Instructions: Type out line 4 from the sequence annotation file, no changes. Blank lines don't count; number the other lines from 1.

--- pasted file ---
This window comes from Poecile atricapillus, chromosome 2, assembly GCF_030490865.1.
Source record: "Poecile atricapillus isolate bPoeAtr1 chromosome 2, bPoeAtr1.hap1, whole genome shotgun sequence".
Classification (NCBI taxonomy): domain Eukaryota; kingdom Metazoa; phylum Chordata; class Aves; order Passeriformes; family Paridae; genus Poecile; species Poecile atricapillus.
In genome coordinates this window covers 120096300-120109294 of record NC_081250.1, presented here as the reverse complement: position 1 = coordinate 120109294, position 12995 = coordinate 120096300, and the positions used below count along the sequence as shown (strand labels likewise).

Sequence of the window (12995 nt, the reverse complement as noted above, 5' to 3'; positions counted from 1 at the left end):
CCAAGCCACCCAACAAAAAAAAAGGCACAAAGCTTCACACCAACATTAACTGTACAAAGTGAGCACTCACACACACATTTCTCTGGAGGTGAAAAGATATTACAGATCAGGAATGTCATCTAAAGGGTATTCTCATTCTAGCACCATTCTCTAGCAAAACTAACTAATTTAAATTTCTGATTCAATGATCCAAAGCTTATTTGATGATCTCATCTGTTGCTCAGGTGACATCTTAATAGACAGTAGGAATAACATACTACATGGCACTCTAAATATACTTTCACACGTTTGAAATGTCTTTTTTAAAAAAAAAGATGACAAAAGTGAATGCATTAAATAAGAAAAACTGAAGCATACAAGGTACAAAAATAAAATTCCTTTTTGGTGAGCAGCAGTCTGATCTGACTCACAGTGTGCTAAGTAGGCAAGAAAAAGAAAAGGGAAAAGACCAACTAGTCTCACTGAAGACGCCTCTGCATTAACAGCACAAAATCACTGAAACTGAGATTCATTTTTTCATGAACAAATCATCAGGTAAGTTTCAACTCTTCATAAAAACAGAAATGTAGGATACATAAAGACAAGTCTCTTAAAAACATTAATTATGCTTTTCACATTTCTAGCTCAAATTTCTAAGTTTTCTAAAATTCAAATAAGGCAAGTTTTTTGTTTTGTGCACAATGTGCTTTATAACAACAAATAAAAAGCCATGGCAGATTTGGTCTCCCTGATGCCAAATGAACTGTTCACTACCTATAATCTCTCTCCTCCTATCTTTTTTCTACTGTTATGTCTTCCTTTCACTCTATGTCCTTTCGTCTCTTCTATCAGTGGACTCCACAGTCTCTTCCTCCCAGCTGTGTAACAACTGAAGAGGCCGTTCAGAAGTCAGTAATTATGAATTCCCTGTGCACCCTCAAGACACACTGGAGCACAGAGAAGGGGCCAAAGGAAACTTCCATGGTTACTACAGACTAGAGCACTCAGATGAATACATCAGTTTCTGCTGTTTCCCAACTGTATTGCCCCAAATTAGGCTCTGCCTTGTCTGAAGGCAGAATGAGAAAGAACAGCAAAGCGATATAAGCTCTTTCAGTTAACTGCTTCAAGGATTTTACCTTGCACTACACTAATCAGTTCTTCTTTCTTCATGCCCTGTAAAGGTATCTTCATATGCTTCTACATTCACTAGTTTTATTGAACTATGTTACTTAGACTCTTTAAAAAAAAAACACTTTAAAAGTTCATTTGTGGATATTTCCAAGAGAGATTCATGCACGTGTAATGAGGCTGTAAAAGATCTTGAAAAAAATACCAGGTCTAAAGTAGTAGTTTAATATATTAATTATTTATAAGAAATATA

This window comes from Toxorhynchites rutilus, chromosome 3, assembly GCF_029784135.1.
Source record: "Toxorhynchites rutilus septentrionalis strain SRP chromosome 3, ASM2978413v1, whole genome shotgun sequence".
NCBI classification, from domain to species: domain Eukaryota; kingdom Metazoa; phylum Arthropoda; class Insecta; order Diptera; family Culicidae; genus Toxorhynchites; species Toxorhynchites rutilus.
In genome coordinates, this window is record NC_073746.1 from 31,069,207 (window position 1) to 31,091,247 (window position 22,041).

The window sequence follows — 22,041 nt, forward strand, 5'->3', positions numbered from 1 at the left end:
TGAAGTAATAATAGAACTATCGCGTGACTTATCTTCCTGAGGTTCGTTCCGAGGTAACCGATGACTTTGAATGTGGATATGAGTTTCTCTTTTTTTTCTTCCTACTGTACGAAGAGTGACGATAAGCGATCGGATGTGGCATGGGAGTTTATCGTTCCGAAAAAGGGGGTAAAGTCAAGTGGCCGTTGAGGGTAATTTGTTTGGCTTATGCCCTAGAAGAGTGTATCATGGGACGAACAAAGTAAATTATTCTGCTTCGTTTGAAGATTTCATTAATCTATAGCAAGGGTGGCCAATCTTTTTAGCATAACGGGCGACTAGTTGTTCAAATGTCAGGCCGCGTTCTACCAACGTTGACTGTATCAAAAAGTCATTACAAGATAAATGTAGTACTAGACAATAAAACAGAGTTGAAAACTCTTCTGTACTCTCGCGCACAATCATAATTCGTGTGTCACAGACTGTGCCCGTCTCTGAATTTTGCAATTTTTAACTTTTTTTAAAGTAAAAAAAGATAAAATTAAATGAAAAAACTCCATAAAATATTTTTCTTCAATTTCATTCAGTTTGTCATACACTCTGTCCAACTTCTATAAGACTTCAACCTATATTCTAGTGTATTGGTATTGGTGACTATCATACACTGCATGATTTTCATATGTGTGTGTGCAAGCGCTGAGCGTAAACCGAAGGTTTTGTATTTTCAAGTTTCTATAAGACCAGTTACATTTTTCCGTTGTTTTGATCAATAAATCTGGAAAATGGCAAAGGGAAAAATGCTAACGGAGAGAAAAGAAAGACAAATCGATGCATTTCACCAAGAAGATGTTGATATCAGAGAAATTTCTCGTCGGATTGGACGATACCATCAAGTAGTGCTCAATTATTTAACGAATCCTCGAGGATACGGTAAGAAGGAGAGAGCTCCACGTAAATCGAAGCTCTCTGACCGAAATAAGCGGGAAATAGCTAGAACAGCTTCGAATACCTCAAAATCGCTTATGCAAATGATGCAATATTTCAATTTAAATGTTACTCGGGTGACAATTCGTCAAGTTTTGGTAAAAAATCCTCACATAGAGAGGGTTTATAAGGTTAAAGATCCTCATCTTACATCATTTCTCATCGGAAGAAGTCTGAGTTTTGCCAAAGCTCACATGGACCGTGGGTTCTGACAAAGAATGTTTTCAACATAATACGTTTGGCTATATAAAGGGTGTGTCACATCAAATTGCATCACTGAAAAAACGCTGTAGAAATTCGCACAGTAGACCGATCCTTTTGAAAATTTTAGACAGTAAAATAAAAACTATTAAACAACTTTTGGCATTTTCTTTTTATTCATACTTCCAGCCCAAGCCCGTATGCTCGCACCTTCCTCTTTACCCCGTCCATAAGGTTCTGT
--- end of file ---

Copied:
In genome coordinates this window covers 120096300-120109294 of record NC_081250.1, presented here as the reverse complement: position 1 = coordinate 120109294, position 12995 = coordinate 120096300, and the positions used below count along the sequence as shown (strand labels likewise).